Who is the most popular economist on the internet?

Discussion in 'Economics' started by Debaser82, Oct 13, 2011.

  1. I was curious, in today's globalized world...

    Which economist's opinion is sought after most on the internet?

    Is it Buffet? Roubini? Krugman?
  2. I'm partial to Schiller.
  3. Read more: http://www.nypost.com/p/news/busine...J#ixzz1ab6ItDrz

    Nouriel Roubini, the NYU economist nicknamed “Dr. Doom” for his gloomy predictions, has a dire forecast when it comes to his future with Roubini Global Economics, the research firm he founded in 2004.

    Roubini, who rose to fame on the heels of his accurate predictions about the housing bubble and the financial crisis, is seeking to sell RGE amid estimates of up to $2 million in losses for this year, according to a report.

    In a pitch to potential bidders, the firm’s bankers are warning that RGE will post losses of roughly $2 million this year on revenue of $14 million, according CNBC.

    Read more: http://www.nypost.com/p/news/busine...J#ixzz1ab6NHSrY
  4. John Maynard Keynes, Baron Keynes of Tilton,[1] CB FBA (play /ˈkeɪnz/ kaynz; 5 June 1883 – 21 April 1946), was a British economist whose ideas have profoundly affected the theory and practice of modern macroeconomics, as well as the economic policies of governments. He greatly refined earlier work on the causes of business cycles, and advocated the use of fiscal and monetary measures to mitigate the adverse effects of economic recessions and depressions. His ideas are the basis for the school of thought known as Keynesian economics, as well as its various offshoots.

    In the 1930s, Keynes spearheaded a revolution in economic thinking, overturning the older ideas of neoclassical economics that held that free markets would in the short to medium term automatically provide full employment, as long as workers were flexible in their wage demands. Keynes instead argued that aggregate demand determined the overall level of economic activity, and that inadequate aggregate demand could lead to prolonged periods of high unemployment. Following the outbreak of World War II, Keynes's ideas concerning economic policy were adopted by leading Western economies. During the 1950s and 1960s, the success of Keynesian economics resulted in almost all capitalist governments adopting its policy recommendations, promoting the cause of social liberalism.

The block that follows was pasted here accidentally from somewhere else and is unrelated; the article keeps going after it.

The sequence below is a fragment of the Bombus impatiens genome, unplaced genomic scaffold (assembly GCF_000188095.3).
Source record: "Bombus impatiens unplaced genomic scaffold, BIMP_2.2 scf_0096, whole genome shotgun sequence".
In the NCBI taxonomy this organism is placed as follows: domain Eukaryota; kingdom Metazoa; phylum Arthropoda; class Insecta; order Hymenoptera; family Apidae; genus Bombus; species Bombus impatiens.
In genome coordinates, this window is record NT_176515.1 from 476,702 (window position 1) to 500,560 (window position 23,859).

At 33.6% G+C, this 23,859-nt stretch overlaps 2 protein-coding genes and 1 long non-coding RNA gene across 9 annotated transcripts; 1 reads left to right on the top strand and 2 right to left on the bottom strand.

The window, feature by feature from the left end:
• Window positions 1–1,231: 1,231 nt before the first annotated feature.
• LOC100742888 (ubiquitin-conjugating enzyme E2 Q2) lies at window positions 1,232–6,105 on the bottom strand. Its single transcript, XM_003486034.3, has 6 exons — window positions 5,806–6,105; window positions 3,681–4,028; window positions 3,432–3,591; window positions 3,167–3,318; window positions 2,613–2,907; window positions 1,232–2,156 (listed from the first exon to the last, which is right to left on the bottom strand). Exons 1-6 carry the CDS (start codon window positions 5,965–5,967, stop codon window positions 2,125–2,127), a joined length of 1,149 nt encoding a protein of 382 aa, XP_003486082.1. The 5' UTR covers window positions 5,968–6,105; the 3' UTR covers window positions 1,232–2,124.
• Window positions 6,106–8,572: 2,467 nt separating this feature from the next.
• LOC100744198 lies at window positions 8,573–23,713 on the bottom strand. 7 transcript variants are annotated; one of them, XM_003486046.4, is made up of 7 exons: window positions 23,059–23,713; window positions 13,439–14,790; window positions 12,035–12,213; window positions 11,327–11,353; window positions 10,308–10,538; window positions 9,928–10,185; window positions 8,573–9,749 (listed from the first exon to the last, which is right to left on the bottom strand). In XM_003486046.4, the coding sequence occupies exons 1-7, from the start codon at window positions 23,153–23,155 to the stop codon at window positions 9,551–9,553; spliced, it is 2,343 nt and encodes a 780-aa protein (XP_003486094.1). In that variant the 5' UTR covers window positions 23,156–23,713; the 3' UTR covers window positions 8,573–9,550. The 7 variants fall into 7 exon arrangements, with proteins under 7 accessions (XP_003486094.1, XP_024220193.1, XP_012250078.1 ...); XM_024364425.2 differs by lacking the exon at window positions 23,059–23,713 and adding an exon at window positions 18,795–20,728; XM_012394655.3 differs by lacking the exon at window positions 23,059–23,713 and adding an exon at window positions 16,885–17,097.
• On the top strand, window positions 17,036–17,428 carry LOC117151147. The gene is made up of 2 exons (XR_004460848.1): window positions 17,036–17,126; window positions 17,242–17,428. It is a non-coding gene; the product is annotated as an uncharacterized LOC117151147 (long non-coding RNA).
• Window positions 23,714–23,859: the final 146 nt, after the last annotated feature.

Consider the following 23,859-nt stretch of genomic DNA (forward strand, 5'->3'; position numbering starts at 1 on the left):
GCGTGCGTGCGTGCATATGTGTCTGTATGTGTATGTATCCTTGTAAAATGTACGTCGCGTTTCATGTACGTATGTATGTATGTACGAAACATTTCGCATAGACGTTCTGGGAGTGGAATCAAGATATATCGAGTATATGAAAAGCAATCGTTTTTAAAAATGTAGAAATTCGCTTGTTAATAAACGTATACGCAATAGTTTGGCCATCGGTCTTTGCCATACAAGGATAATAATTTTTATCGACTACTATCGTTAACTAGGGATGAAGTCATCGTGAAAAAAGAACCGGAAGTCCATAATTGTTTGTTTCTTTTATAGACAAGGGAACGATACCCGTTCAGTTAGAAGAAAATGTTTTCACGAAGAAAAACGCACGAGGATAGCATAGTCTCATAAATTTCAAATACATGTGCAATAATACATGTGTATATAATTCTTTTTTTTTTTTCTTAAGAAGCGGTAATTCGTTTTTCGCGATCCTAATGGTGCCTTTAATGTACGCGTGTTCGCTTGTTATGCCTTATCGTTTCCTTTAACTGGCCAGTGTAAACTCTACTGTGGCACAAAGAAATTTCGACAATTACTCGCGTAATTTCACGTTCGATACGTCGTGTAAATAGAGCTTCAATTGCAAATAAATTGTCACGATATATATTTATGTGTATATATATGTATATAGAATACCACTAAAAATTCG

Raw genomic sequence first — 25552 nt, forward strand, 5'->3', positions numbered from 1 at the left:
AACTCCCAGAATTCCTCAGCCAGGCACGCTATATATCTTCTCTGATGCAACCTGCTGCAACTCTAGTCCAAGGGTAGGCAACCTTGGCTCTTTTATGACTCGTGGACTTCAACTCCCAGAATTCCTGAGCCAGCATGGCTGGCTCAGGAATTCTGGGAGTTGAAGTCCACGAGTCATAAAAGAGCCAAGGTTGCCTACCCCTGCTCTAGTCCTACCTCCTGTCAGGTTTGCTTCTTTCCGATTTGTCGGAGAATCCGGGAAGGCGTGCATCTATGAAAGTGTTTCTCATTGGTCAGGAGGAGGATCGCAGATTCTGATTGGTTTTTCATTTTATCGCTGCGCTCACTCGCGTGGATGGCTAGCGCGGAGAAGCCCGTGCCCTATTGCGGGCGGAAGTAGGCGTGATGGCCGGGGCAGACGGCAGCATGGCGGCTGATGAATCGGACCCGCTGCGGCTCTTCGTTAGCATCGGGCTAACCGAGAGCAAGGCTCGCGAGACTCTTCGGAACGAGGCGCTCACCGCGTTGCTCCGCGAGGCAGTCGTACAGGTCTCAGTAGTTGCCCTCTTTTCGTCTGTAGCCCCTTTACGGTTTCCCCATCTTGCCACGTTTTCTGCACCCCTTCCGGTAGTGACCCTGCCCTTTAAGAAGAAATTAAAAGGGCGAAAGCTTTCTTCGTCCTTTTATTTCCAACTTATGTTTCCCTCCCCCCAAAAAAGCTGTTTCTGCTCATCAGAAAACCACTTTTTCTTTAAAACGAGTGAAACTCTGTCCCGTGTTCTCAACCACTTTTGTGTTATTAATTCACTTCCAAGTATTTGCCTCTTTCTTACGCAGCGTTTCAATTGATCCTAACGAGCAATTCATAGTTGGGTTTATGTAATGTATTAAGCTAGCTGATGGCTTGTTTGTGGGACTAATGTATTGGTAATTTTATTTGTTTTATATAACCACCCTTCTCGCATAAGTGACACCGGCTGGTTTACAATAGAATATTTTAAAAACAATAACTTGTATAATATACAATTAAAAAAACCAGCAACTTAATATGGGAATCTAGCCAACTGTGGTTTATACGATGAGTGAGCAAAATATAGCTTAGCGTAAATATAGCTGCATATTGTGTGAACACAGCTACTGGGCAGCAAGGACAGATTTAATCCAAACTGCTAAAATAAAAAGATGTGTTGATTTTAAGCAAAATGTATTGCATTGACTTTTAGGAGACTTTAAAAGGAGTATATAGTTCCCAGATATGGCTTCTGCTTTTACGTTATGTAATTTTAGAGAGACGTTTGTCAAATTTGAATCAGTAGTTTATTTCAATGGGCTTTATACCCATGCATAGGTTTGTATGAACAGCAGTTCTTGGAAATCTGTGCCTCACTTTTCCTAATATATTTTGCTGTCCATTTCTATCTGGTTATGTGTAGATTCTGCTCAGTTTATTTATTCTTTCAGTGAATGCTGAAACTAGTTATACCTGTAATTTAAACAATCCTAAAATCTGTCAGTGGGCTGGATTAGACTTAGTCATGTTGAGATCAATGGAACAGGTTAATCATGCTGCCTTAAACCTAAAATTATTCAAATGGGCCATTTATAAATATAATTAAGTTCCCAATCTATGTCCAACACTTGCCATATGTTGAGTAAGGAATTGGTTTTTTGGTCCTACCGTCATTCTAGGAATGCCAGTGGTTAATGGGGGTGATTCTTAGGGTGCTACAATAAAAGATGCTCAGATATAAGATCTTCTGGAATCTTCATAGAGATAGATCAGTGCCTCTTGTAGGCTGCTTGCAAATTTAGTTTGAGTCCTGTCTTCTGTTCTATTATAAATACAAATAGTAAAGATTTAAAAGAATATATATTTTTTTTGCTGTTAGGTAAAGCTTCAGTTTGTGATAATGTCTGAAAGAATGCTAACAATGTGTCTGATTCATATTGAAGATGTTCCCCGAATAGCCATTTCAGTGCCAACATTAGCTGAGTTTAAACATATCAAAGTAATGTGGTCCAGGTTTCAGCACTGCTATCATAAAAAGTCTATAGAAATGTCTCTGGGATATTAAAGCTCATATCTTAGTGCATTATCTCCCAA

Keynes's influence waned in the 1970s, partly as a result of problems that began to afflict the Anglo-American economies from the start of the decade, and partly because of critiques from Milton Friedman and other economists who were pessimistic about the ability of governments to regulate the business cycle with fiscal policy.[2] However, the advent of the global financial crisis in 2007 caused a resurgence in Keynesian thought. Keynesian economics provided the theoretical underpinning for economic policies undertaken in response to the crisis by Presidents George W. Bush and Barack Obama of the United States, Prime Minister Gordon Brown of the United Kingdom, and other global leaders.[3] More recently, meager global spending after the mismanagement of banks, use of the failure of global economic stimulus to achieve hoped effects resulted in a move away from Keynesian counter-cyclical efforts toward economic austerity; the exception is Europe in 2011, as European Commission President Jose Manuel Barroso has called for stronger role of fiscal policy[4].

    Keynes is widely considered to be one of the founders of modern macroeconomics, and to be the most influential economist of the 20th century.[5][6][7] In 1999, Time magazine included Keynes in their list of the 100 most important and influential people of the 20th century, commenting that: "His radical idea that governments should spend money they don't have may have saved capitalism."[8] In addition to being an economist, Keynes was also a civil servant, a director of the Bank of England, a patron of the arts and an art collector, a part of the Bloomsbury Group of intellectuals,[9] an advisor to several charitable trusts, a writer, a private investor, and a farmer.
  5. zdreg


    milton friedman.
  6. Maybe I should have written contemporary.

    So the Euro crisis is worsening... Who's opinion do people want to hear about it first?

    I really don't have an idea really.
  7. that would be me but few people are aware of that.
  8. joneog


    Schiller, Krugman, Roubini

    some others worth reading: Cowen, Taylor, DeLong, Koo, Rosenberg and probably a dozen others I can't remember

    I'm a fan of Paul Kasriel @ Norther Trust.
  9. Greg Mankiw. Gets good web presence.
  10. Maybe it's Zero Hedge?

    They get read alot and I follow message boards from different countries and continents...
    #10     Oct 13, 2011